(i) the organization's major purpose is to nominate, elect, defeat, promote, support, attack or oppose one or more candidates for federal office or a political party, as determined by its organizational documents, solicitations, advertising or other materials, and it makes more than $10,000 in disbursements for communications that promote, support, attack or oppose a federal candidate or political party ("PSAO communications"), or for certain voter registration, voter identification, or get-out-the-vote activities (ãcovered voter mobilizationä); or

(ii) the organization spent more than 50% of its total disbursements during any one of the previous four calendar years for PSAO communications or covered mobilization activities; or

(iii) during the current year or any of the previous four years, the organization spends or spent more than $50,000 on PSAO communications or covered voter mobilization activities; or

(iv) regardless of its expenditures, the organization is exempt from federal taxation under section 527 of the Internal Revenue Code, with certain possible exceptions relating to state and local political activity.

Under these rules, the following organizations would be treated as federal political committees and therefore could not receive corporate or union contributions or contributions in excess of $5,000 from individuals:

  • A "good governmentä organization" [€501(c)(3)] that spends more than $50,000 to research and publish a report criticizing several members of the House of Representatives for taking an all-expense trip to the Bahamas as guests of the hotel industry.
  • A civil rights organization [€€501(c)(3) or 501(c)(4)] that spends more than $50,000 to conduct non-partisan voter registration activities in Hispanic and African-American communities after July 5, 2004.
  • A fund [€527] created by a national environmental organization to provide information to the public regarding federal candidatesâ voting records on environmental issues, as long as the organization receives contributions or makes expenditures totaling $1000.
  • A civic organization [€501(c)(6) that spends $50,000 during 2004 to send letters to all registered voters in the community urging them to vote on November 2, 2004 because ãit is your civic duty.ä
  • A labor union that spends more than $50,000 on communications to its members opposing legislation and identifying specific Members of Congress as supporters of the legislation, if those Members are running for re-election.

Prohibition on Advocacy Communications. Advocacy organizations that do not fall under the new definition of political committee would still have their advocacy activities severely curtailed. The NPRM contains a new definition of the term "expenditure" which would prohibit any corporation, including nonprofit corporations, and labor organizations from sponsoring any public communication that refers to a candidate for federal office and "promotes or supports, or attacks or opposes" the candidate. The NPRM provides no guidance on the meaning of these terms.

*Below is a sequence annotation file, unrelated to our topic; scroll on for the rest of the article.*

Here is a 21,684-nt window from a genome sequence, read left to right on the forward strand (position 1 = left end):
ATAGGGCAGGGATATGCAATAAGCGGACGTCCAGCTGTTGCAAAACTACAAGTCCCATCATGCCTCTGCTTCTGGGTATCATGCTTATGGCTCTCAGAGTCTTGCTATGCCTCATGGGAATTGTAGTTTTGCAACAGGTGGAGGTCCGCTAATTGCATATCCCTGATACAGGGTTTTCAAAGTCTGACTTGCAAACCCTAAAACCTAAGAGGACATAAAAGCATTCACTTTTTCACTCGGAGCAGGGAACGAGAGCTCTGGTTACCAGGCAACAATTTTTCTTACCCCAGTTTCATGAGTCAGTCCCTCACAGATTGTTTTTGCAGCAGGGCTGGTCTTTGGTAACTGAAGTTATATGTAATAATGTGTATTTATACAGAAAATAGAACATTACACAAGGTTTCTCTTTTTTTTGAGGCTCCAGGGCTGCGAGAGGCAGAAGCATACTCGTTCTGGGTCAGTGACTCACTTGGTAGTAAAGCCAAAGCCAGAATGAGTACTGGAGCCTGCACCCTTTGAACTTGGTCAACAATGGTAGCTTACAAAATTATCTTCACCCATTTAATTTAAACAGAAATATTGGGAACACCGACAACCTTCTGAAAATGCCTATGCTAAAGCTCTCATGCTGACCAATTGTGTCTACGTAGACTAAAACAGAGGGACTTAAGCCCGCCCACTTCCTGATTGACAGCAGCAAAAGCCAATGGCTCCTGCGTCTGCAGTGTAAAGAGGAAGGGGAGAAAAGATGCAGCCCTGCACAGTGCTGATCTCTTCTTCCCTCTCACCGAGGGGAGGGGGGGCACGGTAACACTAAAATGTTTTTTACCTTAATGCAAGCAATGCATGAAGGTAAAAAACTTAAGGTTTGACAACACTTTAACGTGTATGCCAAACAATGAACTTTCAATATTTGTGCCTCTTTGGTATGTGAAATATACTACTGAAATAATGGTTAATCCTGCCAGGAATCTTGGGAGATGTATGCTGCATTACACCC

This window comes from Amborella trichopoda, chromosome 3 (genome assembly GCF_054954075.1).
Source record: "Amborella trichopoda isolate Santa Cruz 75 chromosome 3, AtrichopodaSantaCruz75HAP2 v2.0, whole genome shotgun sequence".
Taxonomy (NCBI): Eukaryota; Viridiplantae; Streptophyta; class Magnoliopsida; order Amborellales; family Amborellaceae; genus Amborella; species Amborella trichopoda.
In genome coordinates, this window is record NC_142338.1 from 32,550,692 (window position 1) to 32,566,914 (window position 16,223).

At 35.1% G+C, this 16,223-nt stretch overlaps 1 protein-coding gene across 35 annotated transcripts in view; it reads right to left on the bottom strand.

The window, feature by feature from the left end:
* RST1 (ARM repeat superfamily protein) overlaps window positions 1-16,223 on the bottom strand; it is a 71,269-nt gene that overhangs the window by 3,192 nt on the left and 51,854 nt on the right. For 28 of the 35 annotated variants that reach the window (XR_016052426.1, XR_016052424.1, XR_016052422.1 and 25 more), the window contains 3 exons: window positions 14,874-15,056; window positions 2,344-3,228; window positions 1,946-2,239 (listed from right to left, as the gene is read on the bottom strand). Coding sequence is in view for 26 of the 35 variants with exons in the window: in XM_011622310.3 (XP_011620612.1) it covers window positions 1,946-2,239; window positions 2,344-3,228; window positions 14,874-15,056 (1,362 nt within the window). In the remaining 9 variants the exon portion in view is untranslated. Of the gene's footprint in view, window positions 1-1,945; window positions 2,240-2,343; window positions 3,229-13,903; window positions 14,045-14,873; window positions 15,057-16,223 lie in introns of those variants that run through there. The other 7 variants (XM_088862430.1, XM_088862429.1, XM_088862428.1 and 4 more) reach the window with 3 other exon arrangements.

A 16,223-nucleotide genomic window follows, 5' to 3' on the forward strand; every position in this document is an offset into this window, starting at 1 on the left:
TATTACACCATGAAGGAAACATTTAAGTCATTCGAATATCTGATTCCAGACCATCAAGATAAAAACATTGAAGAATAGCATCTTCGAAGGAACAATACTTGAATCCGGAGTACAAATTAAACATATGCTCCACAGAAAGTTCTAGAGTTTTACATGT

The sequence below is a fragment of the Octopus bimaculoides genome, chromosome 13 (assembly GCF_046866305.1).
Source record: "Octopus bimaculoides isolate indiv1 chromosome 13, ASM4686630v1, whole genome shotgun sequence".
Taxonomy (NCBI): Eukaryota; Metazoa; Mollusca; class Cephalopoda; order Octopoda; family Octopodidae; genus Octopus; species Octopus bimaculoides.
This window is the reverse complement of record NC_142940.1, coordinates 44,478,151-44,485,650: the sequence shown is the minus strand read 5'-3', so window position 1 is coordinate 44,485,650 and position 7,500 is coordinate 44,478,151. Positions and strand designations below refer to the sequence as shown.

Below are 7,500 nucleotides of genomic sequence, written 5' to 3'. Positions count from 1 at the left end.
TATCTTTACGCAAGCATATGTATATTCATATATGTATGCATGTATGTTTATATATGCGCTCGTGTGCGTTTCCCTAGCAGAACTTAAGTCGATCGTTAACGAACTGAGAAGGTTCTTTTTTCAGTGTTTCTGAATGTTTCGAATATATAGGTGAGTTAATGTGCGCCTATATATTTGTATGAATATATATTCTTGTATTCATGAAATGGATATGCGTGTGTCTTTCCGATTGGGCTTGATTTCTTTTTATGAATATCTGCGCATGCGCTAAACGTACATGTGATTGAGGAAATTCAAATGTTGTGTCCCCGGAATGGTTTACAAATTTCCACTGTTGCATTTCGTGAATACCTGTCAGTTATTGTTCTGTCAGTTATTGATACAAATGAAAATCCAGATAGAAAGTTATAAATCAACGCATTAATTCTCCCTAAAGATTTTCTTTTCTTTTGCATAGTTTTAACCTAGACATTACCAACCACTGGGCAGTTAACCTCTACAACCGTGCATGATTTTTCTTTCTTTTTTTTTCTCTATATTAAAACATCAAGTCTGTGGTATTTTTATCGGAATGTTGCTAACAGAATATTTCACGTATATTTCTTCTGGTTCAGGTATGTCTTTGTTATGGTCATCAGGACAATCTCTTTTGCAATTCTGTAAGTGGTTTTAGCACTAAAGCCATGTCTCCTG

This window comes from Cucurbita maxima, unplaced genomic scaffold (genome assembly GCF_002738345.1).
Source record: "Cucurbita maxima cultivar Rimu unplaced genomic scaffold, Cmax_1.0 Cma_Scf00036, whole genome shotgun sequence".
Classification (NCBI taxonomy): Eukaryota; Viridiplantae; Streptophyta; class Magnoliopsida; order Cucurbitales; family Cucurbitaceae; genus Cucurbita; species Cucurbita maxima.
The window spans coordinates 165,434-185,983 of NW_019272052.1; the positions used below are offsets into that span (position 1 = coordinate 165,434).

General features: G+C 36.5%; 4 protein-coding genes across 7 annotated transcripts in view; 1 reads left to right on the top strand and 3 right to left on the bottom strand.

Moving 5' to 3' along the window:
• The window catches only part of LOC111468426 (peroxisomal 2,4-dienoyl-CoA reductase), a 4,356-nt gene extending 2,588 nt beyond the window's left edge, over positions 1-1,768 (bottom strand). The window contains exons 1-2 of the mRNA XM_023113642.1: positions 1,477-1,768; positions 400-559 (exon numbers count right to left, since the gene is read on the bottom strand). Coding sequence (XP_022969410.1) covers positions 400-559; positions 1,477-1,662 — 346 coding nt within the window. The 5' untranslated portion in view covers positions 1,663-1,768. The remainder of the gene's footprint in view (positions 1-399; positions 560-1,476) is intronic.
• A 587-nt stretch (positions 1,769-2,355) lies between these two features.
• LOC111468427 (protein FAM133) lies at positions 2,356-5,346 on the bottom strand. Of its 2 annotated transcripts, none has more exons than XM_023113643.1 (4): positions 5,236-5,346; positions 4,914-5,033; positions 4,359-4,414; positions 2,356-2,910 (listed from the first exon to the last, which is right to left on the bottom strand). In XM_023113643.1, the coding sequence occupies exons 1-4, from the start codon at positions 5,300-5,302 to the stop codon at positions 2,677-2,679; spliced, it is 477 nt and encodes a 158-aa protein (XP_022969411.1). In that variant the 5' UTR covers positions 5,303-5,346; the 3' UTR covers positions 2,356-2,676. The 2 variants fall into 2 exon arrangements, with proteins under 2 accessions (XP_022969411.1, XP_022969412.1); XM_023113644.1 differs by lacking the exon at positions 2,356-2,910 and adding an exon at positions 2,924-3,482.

Restrictions on Voter Mobilization Activities. Advocacy organizations that are not classified as federal political committees would also be subject to new restrictions on their voter mobilization activities such as voter registration, voter identification and get-out-the-vote. Specifically, voter mobilization activities conducted by corporations and labor unions would be prohibited from using any message that "promotes, supports, attacks, or opposes a federal or non-federal candidate or that promotes or opposes a political party". Also, groups conducting voter registration activities may not use information concerning "likely party or candidate preference" to determine which individuals it encourages to register or to vote. It is unclear whether this would prohibit groups from targeting certain communities or demographic groups simply because members of those communities or demographic groups have historically supported candidates from a particular party to a greater extent than candidates of the other party.

Effective Date Uncertain. One of the major issues to be resolved is when the new rules will take effect if they are adopted in final form by the FEC. Any new rules could take effect as early as June of this year, although there appears to be some support on the Commission for delaying the effective date until after the November election.

Look Back Rule. Whenever the rules take effect, the NPRM contains a draconian look-back rule under which any existing organization that becomes a federal political committee as a result of the new definitions will be required to raise hard money and repay the old soft-money organization for any expenses the soft-money organization incurred during the current and previous calendar year to the extent that those expenses would now be required to be paid with hard money. The new federal committee could not conduct any new activities until its debt to the old organization is repaid.

Next Steps. Comments regarding the NPRM must be submitted to the FEC by April 5, 2004. The Commission plans to hold a public hearing on the proposal on April 14-15, 2004, and to complete the rulemaking process by May 14, 2004.